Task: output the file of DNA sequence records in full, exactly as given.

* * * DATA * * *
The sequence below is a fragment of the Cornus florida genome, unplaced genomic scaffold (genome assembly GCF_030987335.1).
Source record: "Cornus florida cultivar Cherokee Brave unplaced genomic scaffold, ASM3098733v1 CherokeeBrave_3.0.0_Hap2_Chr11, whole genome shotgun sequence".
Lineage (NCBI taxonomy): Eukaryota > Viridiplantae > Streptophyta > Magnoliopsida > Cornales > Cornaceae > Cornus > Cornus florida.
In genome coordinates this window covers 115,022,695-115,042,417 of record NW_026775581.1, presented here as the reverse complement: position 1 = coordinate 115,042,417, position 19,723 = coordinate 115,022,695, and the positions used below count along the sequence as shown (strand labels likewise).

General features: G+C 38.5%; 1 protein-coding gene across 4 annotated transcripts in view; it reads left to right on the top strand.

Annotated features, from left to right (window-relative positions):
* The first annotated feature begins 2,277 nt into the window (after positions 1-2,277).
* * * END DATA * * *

The sequence below is a fragment of the Cornus florida genome, unplaced genomic scaffold (genome assembly GCF_030987335.1).
Source record: "Cornus florida cultivar Cherokee Brave unplaced genomic scaffold, ASM3098733v1 CherokeeBrave_3.0.0_Hap2_Chr11, whole genome shotgun sequence".
Lineage (NCBI taxonomy): Eukaryota > Viridiplantae > Streptophyta > Magnoliopsida > Cornales > Cornaceae > Cornus > Cornus florida.
In genome coordinates this window covers 115,022,695-115,042,417 of record NW_026775581.1, presented here as the reverse complement: position 1 = coordinate 115,042,417, position 19,723 = coordinate 115,022,695, and the positions used below count along the sequence as shown (strand labels likewise).

General features: G+C 38.5%; 1 protein-coding gene across 4 annotated transcripts in view; it reads left to right on the top strand.

Annotated features, from left to right (window-relative positions):
* The first annotated feature begins 2,277 nt into the window (after positions 1-2,277).